EJ: Basically, I’ve never really been a multi-drum man. I’ve always thought that even the snare drum has never been fully exploited. After all, you’ve got a tom-tom there as well. You can throw the snares off and there’s a tom-tom. It’s just a matter of having a throw-off that is efficient enough to expedite some sort of technique that would incorporate the snare strainer. And I think a snare drum and a tom-tom—the two together—is certainly sufficient for any kind of solo pattern. You could work up an endless variety of combinations with these two components. Add to that a bass drum, and perhaps a floor tom-tom, and that would be a handful in anybody’s band. It’s simply a matter of how proficient you are. By having more equipment than that, you would simply be able to duplicate what you could already do in a different direction. But it wouldn’t mean you were making more music, or playing more of a variety of rhythmic patterns. There are more tones, of course. But as I say, one tone might just be a duplicate of what you could get by releasing the snare strainer. Or you could probably get extra tones out of one floor tom-tom by pressing your finger into the head. So I don’t know if the need is really there for an infinite variety of drums. But again, I can only say that it’s up to the individual. If one feels that’s his need, then by all means he should do so. As long as it’s musical. The only thing that justifies it is the music. If it’s required by the music, then by all means you should have it. You should certainly have what you need, although, it’s another experience to be able to improvise the things that are not there. For instance, when playing the Latin-American style, you can improvise the sound of timbales or claves. This is some of the fun in playing drums—to be able to imitate those sounds. That’s why it’s such a wondrous instrument. It’s an instrument with infinite variety, I think. So before acquiring all this superfluous material, I think it would be practical to explore the drumset from a simplistic point of view. One should reach a point of non-expansion, so to speak, before one expands. In this way, you are assured of control of what you have in front of you. It’s more important to have the control over it than to just have it there as a cosmetic.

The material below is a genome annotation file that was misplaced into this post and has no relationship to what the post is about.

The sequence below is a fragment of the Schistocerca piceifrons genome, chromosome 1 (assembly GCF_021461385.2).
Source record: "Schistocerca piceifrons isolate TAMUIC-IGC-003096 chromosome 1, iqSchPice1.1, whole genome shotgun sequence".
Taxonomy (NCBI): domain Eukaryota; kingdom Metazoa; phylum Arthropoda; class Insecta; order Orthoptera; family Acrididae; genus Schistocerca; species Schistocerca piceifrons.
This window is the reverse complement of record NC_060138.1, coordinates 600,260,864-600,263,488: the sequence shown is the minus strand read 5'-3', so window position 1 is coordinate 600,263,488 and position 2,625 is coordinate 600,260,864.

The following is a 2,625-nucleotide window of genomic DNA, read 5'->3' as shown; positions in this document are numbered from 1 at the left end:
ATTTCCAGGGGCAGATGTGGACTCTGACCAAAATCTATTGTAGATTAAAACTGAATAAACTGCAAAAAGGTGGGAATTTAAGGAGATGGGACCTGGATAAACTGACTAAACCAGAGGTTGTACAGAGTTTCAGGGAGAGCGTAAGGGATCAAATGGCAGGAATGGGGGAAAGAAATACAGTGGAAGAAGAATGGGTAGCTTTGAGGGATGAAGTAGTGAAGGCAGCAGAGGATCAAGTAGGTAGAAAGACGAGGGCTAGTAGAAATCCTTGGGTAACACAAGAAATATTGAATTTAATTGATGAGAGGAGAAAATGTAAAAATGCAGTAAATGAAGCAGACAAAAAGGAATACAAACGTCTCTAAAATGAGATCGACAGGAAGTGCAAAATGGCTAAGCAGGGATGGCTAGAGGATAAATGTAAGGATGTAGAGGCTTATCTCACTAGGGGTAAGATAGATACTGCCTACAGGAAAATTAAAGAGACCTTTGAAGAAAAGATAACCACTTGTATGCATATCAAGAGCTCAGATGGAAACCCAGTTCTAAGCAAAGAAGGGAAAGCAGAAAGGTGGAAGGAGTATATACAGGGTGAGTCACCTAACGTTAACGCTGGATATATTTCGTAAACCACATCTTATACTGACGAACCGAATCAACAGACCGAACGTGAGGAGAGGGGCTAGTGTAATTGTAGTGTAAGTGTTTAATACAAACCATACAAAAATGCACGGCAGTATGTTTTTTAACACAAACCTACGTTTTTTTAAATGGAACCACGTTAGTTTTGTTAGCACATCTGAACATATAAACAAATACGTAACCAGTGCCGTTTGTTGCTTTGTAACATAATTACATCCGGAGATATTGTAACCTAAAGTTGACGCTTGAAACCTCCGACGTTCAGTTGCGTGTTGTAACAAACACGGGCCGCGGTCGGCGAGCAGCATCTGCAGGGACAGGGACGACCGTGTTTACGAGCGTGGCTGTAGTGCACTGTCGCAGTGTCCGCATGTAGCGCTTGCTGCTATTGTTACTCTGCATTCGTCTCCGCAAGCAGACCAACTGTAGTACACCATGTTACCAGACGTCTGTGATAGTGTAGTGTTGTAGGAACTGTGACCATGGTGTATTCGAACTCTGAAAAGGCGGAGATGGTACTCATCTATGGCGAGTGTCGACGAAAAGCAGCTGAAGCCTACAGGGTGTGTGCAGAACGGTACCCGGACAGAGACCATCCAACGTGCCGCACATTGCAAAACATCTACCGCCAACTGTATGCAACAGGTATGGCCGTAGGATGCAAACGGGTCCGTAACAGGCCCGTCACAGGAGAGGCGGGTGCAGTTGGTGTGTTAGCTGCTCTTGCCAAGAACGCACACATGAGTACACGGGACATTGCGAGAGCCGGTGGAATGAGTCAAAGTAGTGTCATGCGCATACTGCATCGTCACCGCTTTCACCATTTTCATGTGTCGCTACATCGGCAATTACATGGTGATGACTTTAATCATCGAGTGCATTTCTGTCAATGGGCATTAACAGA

RM: So you added drums because you felt your music called for it?

EJ: I think so, and I felt confident of being able to control it. That’s why I haven’t added anything more, because for what we’re doing, I don’t see any need. There is probably music around which would require a number of extra components to the set. But we haven’t played music in that context yet. I think there has to be a definite reason for using anything.

RM: You switched to Tama drums a couple of years ago.

EJ: I’m glad you brought that up. I think this company really has a sincere interest in the future of the music and of the uses to which the artists will put the instruments and apply them to the art form. The Tama company and the Hoshino family have proven to me that they have the integrity that I had sorely missed in my relationships in the past. They make a quality instrument. I can’t say too much about them, and not just because I endorse them. I was already using the drums before I was asked to endorse them. What happened was, I went to play in Europe, and I had been promised the use of a set of drums by a European drum company. When I got to Paris, the drums didn’t show up, so I had to go out and buy a set of drums. I just picked Tama off the shelf. I didn’t know anything about them. I just saw that they were wood and they were the size I wanted. I learned later that they were Tama. So I was already using the drums. When they asked me to endorse them, it wasn’t a snow job. I knew about the quality of the instrument. Nobody had to snow me and I don’t have to snow anybody. I just tell the truth.